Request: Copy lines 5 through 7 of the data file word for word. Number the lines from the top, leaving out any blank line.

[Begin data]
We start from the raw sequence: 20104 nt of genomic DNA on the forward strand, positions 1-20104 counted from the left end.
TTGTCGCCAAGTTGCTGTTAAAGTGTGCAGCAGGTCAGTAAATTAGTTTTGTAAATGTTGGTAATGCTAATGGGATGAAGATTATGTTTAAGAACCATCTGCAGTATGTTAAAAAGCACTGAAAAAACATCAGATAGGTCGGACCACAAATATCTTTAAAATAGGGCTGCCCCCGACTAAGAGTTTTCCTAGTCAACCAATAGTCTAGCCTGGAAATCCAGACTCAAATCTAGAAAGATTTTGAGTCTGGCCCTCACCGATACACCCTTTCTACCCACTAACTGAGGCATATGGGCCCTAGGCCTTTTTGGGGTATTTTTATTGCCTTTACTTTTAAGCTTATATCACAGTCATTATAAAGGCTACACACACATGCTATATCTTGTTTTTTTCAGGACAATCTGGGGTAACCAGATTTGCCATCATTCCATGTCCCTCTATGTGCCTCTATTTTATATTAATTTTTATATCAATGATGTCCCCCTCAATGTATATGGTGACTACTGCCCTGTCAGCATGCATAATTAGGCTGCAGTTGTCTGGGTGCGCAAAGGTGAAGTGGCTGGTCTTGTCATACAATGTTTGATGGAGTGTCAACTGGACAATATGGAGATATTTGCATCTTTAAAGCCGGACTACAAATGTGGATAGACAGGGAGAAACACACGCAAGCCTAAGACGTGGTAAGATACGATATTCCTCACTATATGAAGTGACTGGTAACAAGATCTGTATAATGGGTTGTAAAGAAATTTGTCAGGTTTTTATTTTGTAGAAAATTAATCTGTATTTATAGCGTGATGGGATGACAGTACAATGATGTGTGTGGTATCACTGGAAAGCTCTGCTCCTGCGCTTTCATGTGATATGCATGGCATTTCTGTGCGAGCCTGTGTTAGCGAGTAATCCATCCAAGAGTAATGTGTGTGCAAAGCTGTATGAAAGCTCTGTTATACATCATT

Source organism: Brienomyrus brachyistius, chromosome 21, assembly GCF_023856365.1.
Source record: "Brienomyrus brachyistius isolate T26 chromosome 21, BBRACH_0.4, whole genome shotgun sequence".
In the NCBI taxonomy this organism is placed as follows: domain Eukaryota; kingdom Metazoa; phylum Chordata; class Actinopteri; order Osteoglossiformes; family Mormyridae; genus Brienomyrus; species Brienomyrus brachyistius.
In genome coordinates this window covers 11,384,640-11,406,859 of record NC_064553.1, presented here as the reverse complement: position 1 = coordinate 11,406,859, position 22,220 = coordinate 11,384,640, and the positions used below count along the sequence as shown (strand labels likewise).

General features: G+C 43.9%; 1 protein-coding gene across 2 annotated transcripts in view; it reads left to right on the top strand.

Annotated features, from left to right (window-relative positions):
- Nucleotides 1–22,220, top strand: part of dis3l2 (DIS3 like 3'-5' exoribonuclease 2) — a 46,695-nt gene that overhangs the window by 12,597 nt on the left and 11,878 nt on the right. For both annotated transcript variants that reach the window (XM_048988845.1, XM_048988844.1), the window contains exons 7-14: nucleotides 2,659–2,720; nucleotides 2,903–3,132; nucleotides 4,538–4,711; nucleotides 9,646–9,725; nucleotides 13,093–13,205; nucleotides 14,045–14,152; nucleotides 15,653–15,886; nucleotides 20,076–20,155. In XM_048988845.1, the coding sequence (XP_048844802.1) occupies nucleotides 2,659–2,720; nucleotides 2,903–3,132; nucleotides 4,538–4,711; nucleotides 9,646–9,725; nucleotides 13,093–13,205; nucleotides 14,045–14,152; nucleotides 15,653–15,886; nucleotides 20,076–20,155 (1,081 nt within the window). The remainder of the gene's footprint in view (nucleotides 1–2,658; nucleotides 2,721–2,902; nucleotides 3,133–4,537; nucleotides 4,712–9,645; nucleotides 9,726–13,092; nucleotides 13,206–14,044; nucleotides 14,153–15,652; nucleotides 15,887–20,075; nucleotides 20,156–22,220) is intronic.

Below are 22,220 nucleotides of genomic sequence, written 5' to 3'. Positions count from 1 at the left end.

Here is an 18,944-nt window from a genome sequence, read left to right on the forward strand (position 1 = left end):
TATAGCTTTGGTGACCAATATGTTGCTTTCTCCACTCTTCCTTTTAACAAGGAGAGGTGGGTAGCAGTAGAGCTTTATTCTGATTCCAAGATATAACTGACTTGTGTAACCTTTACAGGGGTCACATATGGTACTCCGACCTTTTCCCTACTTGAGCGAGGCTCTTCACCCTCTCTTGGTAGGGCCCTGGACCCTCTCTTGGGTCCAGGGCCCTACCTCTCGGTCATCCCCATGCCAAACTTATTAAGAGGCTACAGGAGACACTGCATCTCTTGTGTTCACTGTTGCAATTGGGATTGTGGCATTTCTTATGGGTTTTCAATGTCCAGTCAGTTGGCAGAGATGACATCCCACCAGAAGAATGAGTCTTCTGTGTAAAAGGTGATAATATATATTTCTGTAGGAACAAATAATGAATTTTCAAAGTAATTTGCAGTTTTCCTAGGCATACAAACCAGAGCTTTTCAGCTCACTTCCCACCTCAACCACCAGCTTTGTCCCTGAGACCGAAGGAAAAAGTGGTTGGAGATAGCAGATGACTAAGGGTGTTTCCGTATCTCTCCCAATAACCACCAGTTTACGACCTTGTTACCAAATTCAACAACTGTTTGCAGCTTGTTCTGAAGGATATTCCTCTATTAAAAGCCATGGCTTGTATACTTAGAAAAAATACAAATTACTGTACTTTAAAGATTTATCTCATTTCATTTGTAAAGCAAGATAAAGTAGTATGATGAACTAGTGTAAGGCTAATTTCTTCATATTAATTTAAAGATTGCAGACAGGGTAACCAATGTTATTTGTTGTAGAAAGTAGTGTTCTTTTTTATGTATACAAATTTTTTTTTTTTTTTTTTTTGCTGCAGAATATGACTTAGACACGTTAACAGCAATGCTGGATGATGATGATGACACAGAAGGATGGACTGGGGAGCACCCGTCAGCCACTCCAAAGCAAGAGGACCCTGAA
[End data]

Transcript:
In the NCBI taxonomy this organism is placed as follows: domain Eukaryota; kingdom Metazoa; phylum Chordata; class Actinopteri; order Osteoglossiformes; family Mormyridae; genus Brienomyrus; species Brienomyrus brachyistius.
In genome coordinates this window covers 11,384,640-11,406,859 of record NC_064553.1, presented here as the reverse complement: position 1 = coordinate 11,406,859, position 22,220 = coordinate 11,384,640, and the positions used below count along the sequence as shown (strand labels likewise).

General features: G+C 43.9%; 1 protein-coding gene across 2 annotated transcripts in view; it reads left to right on the top strand.